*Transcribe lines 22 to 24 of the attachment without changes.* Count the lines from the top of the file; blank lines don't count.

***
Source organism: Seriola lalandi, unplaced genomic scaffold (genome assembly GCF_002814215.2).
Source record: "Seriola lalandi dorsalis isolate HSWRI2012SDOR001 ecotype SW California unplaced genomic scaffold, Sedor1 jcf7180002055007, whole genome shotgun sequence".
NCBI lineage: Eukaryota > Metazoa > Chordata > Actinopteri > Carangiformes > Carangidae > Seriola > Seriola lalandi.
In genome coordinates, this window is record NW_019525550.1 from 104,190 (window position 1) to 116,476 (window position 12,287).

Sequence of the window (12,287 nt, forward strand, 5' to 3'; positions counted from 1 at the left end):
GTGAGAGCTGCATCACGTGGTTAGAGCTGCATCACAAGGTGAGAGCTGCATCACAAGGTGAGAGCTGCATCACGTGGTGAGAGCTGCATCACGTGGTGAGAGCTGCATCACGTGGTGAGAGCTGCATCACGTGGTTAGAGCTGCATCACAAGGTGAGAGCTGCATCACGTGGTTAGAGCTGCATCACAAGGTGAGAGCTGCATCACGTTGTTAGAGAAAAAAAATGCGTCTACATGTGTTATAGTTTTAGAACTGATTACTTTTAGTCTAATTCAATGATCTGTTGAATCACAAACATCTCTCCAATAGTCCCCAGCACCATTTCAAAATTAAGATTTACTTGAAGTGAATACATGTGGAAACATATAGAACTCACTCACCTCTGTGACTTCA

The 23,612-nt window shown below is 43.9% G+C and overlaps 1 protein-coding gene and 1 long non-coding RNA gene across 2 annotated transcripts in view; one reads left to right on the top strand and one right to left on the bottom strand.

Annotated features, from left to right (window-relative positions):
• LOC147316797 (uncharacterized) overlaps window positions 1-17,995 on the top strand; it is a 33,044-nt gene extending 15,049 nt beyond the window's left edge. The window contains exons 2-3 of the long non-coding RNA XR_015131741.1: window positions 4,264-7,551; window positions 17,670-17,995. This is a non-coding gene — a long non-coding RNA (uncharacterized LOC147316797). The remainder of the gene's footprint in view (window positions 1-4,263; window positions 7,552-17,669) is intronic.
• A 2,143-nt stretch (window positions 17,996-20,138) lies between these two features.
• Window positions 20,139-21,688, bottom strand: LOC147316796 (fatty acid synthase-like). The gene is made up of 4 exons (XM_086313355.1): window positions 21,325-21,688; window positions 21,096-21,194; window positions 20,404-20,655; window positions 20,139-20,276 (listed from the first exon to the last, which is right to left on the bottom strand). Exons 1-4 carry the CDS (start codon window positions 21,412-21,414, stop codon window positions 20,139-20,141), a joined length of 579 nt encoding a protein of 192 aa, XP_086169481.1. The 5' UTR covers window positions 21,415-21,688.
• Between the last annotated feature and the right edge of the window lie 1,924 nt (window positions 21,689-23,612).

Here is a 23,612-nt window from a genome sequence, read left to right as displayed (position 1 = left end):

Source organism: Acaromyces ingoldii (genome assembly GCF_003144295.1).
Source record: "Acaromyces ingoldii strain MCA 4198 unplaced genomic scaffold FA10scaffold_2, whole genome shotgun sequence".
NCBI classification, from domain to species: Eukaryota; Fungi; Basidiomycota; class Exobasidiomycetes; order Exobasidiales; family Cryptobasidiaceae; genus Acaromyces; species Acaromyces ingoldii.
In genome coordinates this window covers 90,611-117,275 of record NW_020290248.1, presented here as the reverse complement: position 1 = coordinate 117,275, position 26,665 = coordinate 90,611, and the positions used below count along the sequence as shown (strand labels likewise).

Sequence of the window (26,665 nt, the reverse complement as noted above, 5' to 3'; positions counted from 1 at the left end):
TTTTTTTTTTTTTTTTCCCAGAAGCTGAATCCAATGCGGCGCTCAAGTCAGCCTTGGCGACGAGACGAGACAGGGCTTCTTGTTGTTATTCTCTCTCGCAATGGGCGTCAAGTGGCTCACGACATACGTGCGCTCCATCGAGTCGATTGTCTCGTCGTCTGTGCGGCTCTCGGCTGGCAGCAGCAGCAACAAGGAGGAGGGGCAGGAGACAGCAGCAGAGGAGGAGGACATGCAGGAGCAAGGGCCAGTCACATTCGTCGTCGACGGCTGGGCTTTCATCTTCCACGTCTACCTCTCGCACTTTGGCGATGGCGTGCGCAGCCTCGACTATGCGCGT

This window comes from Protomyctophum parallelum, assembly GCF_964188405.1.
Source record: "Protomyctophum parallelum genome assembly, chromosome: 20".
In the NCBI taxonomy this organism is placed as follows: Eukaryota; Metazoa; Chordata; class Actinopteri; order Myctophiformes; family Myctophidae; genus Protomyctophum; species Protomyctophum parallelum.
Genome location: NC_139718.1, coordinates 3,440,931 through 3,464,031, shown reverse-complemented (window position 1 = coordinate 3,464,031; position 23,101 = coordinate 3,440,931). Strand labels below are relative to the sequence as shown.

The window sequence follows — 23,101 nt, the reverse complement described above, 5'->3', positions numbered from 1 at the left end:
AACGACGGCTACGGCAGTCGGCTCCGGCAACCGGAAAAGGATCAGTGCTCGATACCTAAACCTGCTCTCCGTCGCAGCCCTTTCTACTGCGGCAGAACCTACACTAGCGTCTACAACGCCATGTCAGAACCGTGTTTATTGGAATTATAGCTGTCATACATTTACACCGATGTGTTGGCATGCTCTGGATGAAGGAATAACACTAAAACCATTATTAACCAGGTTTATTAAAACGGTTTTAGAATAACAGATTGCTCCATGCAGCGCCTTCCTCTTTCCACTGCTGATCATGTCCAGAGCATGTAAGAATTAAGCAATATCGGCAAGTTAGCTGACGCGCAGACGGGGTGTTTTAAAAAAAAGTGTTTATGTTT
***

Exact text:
In the NCBI taxonomy this organism is placed as follows: Eukaryota; Metazoa; Chordata; class Actinopteri; order Myctophiformes; family Myctophidae; genus Protomyctophum; species Protomyctophum parallelum.
Genome location: NC_139718.1, coordinates 3,440,931 through 3,464,031, shown reverse-complemented (window position 1 = coordinate 3,464,031; position 23,101 = coordinate 3,440,931). Strand labels below are relative to the sequence as shown.

The window sequence follows — 23,101 nt, the reverse complement described above, 5'->3', positions numbered from 1 at the left end: